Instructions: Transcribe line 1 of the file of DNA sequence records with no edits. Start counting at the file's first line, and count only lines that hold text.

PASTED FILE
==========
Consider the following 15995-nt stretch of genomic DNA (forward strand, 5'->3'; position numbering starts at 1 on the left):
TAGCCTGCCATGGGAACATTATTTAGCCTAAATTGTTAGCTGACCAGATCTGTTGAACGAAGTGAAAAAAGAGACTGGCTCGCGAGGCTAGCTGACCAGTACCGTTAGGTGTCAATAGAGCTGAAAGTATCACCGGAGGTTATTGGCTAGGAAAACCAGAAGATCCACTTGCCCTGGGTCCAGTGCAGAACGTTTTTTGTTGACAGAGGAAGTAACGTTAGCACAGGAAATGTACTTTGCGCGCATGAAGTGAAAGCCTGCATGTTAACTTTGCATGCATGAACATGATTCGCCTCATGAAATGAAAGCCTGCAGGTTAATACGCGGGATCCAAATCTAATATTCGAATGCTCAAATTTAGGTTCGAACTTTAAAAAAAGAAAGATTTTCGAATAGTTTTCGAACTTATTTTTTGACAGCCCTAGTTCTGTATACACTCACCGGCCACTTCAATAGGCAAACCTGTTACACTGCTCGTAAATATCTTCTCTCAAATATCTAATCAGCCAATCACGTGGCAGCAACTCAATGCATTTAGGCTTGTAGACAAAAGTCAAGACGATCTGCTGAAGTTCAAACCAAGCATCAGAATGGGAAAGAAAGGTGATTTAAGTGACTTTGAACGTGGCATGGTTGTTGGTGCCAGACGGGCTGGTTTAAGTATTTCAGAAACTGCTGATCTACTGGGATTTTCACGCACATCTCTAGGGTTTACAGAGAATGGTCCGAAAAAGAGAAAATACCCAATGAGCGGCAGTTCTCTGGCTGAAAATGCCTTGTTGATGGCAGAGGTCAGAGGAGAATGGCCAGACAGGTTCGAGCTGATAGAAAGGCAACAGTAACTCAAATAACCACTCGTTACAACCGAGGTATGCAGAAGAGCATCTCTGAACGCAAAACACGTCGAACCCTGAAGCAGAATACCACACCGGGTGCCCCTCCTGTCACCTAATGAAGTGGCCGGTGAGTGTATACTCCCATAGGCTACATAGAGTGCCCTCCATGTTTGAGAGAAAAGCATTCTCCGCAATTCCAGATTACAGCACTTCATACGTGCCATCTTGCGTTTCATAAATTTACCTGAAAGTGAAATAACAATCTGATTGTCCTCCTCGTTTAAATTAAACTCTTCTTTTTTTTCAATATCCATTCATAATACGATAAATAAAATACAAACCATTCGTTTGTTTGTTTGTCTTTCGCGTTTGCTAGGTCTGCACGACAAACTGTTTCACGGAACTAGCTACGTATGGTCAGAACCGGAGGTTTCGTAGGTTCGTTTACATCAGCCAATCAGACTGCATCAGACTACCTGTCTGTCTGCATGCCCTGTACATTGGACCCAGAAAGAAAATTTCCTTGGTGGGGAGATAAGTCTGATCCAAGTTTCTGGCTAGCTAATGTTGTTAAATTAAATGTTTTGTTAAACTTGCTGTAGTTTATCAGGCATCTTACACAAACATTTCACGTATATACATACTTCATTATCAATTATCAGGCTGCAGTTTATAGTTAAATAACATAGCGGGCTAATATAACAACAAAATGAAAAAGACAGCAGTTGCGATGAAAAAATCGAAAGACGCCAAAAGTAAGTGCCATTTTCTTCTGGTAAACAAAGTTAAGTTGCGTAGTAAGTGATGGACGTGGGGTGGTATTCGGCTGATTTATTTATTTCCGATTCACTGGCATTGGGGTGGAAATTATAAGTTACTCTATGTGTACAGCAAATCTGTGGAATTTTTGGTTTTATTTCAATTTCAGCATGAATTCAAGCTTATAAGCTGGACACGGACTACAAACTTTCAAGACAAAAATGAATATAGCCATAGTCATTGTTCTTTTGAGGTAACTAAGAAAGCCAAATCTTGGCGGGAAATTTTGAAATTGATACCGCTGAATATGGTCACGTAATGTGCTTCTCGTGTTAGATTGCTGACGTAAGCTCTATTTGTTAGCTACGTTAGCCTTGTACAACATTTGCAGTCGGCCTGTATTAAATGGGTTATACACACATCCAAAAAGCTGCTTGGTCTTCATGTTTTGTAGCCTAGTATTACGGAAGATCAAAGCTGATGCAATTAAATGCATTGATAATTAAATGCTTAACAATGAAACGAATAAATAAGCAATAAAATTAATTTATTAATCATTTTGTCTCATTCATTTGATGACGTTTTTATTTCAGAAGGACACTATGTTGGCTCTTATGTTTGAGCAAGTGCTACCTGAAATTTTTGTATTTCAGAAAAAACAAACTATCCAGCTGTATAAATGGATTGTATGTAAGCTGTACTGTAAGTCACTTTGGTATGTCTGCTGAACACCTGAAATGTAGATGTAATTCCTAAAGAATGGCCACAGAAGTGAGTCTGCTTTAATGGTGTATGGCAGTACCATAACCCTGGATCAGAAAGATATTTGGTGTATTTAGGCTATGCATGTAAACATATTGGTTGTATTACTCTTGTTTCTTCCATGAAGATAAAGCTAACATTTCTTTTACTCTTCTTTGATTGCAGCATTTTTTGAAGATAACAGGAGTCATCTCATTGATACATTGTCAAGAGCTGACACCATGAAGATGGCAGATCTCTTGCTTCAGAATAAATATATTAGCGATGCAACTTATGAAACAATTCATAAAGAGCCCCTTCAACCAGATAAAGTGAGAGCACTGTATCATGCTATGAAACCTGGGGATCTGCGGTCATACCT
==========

Consider the following 15995-nt stretch of genomic DNA (forward strand, 5'->3'; position numbering starts at 1 on the left):